Lesson 1: The Declaration of Independence

      Thomas Jefferson wrote most of the Declaration of Independence in the early summer of 1776.   Its purpose was to announce that the 13 English colonies in North America had decided to become independent of England and start their own, new country.
     Jefferson used ideas about people and governments that were new in the 1600s and 1700s.   One important idea stated in the Declaration of Independence was that "all men are created equal."   Jefferson  wrote that God gave rights to people--"Life, Liberty, and the pursuit of Happiness"-- and that no one or no government should be able to take those rights away
Another idea is that a government gets its power from the people.  This principle is called popular sovereignty.  The Declaration of Independence states that a government gets or derives its power from the people it rules.  If the government misuses its power, the people have the right to form a new government. 
       By the middle of the 1700s, English colonists living in America had set up their own governments in towns and colonies.  They usually made their own laws and chose the people they wanted to represent them.  In 1760, King George III became the ruler of Great Britain and decided to take more control of the colonies.  King George and the English Parliament passed taxes and laws that the colonists hated and felt were unfair.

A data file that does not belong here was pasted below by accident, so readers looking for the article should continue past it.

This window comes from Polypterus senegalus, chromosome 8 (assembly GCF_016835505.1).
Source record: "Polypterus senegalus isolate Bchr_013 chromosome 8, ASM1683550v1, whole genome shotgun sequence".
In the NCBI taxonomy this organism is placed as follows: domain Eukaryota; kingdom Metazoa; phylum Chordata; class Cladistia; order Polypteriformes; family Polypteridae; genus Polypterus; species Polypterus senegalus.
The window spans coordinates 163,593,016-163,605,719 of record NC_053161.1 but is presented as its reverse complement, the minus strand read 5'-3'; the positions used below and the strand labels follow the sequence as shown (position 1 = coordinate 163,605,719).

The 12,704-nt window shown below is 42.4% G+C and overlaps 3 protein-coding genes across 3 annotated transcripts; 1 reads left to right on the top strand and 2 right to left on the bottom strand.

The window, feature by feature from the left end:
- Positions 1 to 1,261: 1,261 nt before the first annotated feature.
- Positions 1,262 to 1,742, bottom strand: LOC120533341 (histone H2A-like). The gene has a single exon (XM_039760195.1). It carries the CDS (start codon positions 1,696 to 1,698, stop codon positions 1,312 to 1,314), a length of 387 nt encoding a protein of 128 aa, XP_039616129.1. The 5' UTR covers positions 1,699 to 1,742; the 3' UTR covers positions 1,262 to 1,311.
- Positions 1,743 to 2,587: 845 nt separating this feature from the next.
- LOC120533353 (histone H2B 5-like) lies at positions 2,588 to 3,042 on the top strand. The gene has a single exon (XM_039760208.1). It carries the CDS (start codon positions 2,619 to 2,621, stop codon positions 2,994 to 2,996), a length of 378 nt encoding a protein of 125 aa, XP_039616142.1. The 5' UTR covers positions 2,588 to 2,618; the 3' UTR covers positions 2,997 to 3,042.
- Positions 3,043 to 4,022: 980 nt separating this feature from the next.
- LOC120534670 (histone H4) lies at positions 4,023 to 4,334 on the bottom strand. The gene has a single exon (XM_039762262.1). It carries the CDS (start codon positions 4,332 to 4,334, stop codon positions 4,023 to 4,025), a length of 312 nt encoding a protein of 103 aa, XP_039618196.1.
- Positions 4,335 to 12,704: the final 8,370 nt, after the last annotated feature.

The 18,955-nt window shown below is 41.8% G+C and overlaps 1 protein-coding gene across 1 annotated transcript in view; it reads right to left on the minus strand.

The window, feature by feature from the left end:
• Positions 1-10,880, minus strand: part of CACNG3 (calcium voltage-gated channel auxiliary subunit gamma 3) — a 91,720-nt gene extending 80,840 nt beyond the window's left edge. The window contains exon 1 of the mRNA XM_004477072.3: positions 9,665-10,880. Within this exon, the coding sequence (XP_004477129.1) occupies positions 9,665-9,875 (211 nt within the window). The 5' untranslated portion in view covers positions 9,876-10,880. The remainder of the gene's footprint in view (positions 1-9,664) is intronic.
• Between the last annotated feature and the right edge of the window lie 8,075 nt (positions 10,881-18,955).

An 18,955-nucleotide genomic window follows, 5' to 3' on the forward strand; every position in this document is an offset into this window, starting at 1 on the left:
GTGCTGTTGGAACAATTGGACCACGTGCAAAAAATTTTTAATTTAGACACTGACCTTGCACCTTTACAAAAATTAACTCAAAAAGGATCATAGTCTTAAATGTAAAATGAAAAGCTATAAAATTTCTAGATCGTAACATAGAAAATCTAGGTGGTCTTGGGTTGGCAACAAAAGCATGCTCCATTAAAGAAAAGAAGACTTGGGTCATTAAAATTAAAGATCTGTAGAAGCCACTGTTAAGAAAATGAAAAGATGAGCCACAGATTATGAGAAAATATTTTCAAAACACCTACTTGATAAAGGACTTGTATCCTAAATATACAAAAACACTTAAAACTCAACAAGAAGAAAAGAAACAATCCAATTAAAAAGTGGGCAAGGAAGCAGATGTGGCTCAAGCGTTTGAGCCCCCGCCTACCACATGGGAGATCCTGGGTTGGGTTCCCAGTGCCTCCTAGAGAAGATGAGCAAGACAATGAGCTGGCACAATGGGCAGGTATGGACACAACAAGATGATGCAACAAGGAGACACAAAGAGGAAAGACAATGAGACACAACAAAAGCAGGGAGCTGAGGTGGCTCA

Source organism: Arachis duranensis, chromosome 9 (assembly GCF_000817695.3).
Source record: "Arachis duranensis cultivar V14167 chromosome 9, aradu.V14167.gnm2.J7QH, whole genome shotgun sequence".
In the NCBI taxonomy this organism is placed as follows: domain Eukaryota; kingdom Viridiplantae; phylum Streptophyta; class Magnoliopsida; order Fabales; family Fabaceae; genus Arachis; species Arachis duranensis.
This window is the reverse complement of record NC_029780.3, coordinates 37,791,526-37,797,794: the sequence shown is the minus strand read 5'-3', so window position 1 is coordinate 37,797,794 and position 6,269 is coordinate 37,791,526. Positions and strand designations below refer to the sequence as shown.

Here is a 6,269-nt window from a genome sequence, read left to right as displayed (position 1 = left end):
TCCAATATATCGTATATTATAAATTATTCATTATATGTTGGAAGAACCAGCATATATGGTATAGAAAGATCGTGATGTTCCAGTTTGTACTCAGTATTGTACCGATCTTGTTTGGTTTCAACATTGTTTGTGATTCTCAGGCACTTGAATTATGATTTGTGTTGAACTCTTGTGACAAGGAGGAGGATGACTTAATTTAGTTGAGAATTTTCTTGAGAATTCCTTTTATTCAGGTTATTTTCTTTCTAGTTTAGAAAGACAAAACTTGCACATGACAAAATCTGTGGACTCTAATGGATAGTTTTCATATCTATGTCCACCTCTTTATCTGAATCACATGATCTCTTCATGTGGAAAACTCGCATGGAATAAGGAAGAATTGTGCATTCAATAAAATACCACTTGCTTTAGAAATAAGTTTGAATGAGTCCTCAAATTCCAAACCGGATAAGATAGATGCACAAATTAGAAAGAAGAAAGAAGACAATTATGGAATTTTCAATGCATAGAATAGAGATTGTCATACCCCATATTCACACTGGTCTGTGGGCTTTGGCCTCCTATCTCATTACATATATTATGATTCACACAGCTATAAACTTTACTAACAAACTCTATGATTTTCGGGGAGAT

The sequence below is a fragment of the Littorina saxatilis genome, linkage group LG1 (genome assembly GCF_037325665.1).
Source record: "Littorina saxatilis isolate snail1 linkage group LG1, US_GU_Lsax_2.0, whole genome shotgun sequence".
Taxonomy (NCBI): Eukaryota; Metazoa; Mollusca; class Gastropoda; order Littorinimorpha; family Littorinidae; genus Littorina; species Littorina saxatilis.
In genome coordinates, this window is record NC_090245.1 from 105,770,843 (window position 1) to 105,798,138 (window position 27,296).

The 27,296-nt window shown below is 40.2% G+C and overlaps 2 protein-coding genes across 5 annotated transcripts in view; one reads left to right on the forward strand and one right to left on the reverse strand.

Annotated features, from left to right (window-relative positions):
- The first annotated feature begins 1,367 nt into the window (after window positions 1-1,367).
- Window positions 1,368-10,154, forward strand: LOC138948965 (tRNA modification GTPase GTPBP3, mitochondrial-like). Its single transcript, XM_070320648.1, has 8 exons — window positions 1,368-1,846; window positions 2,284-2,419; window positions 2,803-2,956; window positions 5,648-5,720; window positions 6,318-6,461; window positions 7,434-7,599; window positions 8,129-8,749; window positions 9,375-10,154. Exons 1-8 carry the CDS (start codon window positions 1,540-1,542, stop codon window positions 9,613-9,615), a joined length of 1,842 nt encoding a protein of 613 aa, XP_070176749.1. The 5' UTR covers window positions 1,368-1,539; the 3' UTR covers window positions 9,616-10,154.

In 1774, a group of colonial leaders met (the First Continental Congress) and wrote a letter to the king declaring they were loyal subjects and asking him to let them elect their own leaders and make their own laws.  King George ignored the colonists' complaints and said the colonies were in rebellion. 

     The colonists felt that England and the king had abused their power.  And as the Declaration of Independence states, when this happens to people, "It is their right, their duty, to throw off such Government." 

The signing of the Declaration of Independence

    Each of the 13 colonies sent representatives to a meeting in Philadelphia, called the Second Continental Congress.  On July 4, 1776, these 56 delegates signed and adopted the Declaration of Independence.

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